WARNING: Very light spoiler regarding GONE GIRL. But written in a way that doesn't give too much away.
One of the things I struggle with (perpetually) is how to edit protagonists.
On the one hand, I like a flawed and imperfect protagonist. And books with such protagonists can be quite successful, as GONE GIRL has demonstrated (though I even wonder about this, as the "imperfect protagonist" comes about after a massive switcheroo from being a highly sympathetic protagonist). The side of me that likes new, interesting, and experimental fiction feels energized and challenged by an unlikable protagonist, and I often express impatience for protagonists who are trying to be everybody's (by which I mean, every reader's) best friend. BUT...
I'm not just an editor. I am a "reader's advocate." And I know what readers (by which I mean, the mass market) WILL and WILL NOT put up with. The protagonist is everything, really - even more so than the plot, and I'm a huge advocate of plot (I think it often doesn't get enough attention and too often takes a backseat in the genre these day). So, writers are starting with some serious strikes against them if the protagonist rubs readers the wrong way or pushes some of the wrong buttons. Here are some ways I've seen protagonists behave in recent manuscripts that have made me say: No, can't take this manuscript.
SEXIST. Sure, it was OK in the genre back in the day, but today it isn't. I think male writers think they are harkening back to the glory days of gumshoes when they have their protags comment on the bosoms of lovely ladies and call them "sweetheart," but that ship has sailed, my friends. Sexism doesn't cut it any more.
BULLYING. Nobody likes a bully. But I have seen some protags (cops, detective, etc.) engage in bullying behavior. In real life, nobody likes bullies. Nobody likes them in fiction, either.
SARCASTIC. Some writers see sarcasm as the equivalent of humor. It isn't. A protagonist who's sarcastic is generally the creation of a writer who doesn't understand how to use humor. Think about the sarcastic people in your life. Would you want to spend time with them in fiction, when you're supposed to be enjoying yourself?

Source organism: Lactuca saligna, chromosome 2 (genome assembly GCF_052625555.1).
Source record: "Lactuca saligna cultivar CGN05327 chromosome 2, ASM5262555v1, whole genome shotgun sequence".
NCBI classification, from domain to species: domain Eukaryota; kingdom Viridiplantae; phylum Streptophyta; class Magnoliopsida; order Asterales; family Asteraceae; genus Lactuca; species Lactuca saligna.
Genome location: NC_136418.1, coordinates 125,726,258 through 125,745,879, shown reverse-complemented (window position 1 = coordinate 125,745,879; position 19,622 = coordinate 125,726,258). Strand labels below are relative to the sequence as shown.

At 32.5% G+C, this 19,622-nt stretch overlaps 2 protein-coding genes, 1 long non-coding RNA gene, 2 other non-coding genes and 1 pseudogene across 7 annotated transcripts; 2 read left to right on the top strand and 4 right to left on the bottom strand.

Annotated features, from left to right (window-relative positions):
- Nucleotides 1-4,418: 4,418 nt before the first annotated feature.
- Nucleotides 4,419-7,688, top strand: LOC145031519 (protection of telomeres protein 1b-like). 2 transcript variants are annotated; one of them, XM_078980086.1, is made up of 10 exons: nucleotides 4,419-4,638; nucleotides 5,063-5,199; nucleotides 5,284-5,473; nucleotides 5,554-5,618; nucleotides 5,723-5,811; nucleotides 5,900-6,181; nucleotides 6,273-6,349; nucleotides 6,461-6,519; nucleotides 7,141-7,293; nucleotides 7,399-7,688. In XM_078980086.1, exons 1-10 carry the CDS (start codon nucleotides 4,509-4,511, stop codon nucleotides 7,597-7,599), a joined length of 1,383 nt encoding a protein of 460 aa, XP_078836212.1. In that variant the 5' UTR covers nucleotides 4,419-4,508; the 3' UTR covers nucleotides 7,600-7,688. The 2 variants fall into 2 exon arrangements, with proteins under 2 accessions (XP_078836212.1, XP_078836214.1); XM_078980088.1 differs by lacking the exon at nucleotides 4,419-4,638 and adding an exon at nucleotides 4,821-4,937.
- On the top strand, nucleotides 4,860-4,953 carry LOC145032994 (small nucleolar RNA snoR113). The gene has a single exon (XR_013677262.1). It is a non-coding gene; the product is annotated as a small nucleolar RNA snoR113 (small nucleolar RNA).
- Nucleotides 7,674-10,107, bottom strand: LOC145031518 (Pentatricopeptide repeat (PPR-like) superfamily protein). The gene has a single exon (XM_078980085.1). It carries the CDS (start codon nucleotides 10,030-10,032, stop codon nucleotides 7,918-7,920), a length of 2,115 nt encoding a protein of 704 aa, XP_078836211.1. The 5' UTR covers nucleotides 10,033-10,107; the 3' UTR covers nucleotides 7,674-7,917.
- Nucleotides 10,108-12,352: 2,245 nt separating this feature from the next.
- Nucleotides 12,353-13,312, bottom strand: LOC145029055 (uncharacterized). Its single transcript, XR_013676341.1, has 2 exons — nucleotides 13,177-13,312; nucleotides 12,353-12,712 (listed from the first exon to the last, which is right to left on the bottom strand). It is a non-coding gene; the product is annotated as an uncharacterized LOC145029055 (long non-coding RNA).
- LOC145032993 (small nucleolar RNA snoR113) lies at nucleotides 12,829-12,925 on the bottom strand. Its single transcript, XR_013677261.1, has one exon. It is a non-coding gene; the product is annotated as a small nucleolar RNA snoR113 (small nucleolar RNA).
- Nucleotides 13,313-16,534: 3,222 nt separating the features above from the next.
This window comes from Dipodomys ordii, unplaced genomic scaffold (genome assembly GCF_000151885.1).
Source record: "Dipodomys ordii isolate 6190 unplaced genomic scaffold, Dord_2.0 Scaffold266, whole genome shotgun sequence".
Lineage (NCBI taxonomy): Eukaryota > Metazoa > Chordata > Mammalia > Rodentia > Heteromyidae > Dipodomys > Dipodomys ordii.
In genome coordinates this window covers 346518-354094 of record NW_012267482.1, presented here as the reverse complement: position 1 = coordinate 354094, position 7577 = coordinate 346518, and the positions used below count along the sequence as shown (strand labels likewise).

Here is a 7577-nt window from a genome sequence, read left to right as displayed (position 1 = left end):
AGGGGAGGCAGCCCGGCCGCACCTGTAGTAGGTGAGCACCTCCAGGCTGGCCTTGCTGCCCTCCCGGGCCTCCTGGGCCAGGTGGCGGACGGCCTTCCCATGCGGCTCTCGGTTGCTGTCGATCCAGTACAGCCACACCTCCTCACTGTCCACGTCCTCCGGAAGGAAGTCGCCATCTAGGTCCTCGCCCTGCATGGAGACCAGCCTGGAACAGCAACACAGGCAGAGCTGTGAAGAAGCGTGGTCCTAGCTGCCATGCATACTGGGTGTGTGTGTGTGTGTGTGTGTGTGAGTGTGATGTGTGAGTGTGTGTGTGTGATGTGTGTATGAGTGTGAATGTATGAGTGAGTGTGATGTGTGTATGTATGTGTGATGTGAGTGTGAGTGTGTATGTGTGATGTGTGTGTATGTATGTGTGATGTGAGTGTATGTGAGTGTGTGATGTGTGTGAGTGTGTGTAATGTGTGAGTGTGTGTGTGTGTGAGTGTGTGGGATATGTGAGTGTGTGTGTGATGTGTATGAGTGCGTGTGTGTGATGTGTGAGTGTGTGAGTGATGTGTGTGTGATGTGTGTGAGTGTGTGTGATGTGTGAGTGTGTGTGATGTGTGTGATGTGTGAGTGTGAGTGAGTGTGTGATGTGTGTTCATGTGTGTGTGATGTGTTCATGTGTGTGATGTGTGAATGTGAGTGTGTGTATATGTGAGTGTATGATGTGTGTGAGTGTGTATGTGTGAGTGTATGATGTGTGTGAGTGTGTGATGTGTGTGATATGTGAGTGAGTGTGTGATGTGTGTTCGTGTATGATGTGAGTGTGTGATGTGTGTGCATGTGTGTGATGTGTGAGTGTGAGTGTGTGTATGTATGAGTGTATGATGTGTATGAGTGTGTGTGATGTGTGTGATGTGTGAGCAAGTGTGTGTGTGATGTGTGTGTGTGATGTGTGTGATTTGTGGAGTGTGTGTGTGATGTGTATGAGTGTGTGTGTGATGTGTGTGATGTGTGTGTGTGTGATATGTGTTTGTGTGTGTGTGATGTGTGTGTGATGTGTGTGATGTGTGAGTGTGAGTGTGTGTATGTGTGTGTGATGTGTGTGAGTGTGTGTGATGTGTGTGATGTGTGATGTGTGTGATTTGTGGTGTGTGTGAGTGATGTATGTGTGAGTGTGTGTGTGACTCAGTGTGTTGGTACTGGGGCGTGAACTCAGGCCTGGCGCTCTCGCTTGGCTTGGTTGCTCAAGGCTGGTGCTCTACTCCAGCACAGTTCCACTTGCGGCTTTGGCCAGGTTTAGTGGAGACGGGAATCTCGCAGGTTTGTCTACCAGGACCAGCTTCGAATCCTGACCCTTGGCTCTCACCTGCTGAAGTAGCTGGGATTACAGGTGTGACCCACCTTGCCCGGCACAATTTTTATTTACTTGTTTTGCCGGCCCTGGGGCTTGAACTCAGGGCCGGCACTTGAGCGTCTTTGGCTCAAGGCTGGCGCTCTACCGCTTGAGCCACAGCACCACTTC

UNFEELING. I'm amazed by how many protagonists encounter dead bodies but don't feel anything about the experience. Finding a dead body is a rough experience - it should engender some emotion. Often I find protagonists who use a dead body as a starting-off point without any of the messy emotional stuff that goes with it. Unfortunately, this makes the protagonist seem like an unfeeling robot.
CONDESCENDING. It's not good when a writer is condescending to readers, but it's equally bad when a protagonist is condescending to other characters. It's not uncommon for city-based protagonists to look down their noses on country folk. It's also not uncommon for rural protagonists to have a thing against urban people. Remember: Readers live in the country, in the city, and everywhere in between. You get nowhere by offending people.
POLITICALLY SNIPING. Bringing a political or religious agenda (or an anti-political or anti-religious agenda) to a protagonist can be the kiss of death. We are in the realm of mass-market genre fiction here. People don't want to hear writers bad-mouthing Republicans or Democrats, complaining about Catholicism or Judaism, Bill O'Reilly or Rachel Maddow. They want to be entertained, not annoyed by a political agenda.
SERIOUSLY MORALLY COMPROMISED. This one is tricky. A low level of being morally compromised makes for good emotional involvement. But there are certain things readers can't forgive. They won't allow a married protagonist to have an extramarital/sexual affair. They won't allow a protagonist to abandon his or her children or do anything that would put a child in danger.
I should note that letting any of these elements creep into your story, anywhere, for even a short time, can turn an editor off instantly and shut down his or her openness to the rest of the book. So, these strands need not be pervasive. If they're there, someone will grab onto them and reject the book because of it.